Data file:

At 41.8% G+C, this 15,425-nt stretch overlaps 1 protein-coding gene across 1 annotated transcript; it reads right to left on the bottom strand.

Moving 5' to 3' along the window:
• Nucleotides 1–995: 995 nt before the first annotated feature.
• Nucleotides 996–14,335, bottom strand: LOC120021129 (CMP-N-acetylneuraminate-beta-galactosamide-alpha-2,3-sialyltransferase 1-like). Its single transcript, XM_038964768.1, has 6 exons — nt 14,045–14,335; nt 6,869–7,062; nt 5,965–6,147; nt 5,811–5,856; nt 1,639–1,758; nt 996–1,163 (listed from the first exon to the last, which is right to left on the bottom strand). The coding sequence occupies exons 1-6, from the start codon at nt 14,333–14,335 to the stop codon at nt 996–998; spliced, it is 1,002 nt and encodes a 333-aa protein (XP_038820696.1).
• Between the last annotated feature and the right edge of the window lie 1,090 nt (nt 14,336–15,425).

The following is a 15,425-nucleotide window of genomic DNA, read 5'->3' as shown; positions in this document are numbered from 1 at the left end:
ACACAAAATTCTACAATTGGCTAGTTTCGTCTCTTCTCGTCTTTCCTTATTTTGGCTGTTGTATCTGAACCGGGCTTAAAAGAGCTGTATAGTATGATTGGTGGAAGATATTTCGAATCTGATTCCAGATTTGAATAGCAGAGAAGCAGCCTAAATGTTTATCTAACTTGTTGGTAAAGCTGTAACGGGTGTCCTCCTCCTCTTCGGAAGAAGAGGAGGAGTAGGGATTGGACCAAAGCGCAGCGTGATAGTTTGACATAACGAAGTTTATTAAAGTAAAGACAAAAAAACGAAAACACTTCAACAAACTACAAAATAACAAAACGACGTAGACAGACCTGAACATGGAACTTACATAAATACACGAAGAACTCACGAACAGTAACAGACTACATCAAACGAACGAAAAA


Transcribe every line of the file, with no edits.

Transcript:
At 41.8% G+C, this 15,425-nt stretch overlaps 1 protein-coding gene across 1 annotated transcript; it reads right to left on the bottom strand.

Moving 5' to 3' along the window:
• Nucleotides 1–995: 995 nt before the first annotated feature.
• Nucleotides 996–14,335, bottom strand: LOC120021129 (CMP-N-acetylneuraminate-beta-galactosamide-alpha-2,3-sialyltransferase 1-like). Its single transcript, XM_038964768.1, has 6 exons — nt 14,045–14,335; nt 6,869–7,062; nt 5,965–6,147; nt 5,811–5,856; nt 1,639–1,758; nt 996–1,163 (listed from the first exon to the last, which is right to left on the bottom strand). The coding sequence occupies exons 1-6, from the start codon at nt 14,333–14,335 to the stop codon at nt 996–998; spliced, it is 1,002 nt and encodes a 333-aa protein (XP_038820696.1).
• Between the last annotated feature and the right edge of the window lie 1,090 nt (nt 14,336–15,425).

The following is a 15,425-nucleotide window of genomic DNA, read 5'->3' as shown; positions in this document are numbered from 1 at the left end:
ACACAAAATTCTACAATTGGCTAGTTTCGTCTCTTCTCGTCTTTCCTTATTTTGGCTGTTGTATCTGAACCGGGCTTAAAAGAGCTGTATAGTATGATTGGTGGAAGATATTTCGAATCTGATTCCAGATTTGAATAGCAGAGAAGCAGCCTAAATGTTTATCTAACTTGTTGGTAAAGCTGTAACGGGTGTCCTCCTCCTCTTCGGAAGAAGAGGAGGAGTAGGGATTGGACCAAAGCGCAGCGTGATAGTTTGACATAACGAAGTTTATTAAAGTAAAGACAAAAAAACGAAAACACTTCAACAAACTACAAAATAACAAAACGACGTAGACAGACCTGAACATGGAACTTACATAAATACACGAAGAACTCACGAACAGTAACAGACTACATCAAACGAACGAAAAA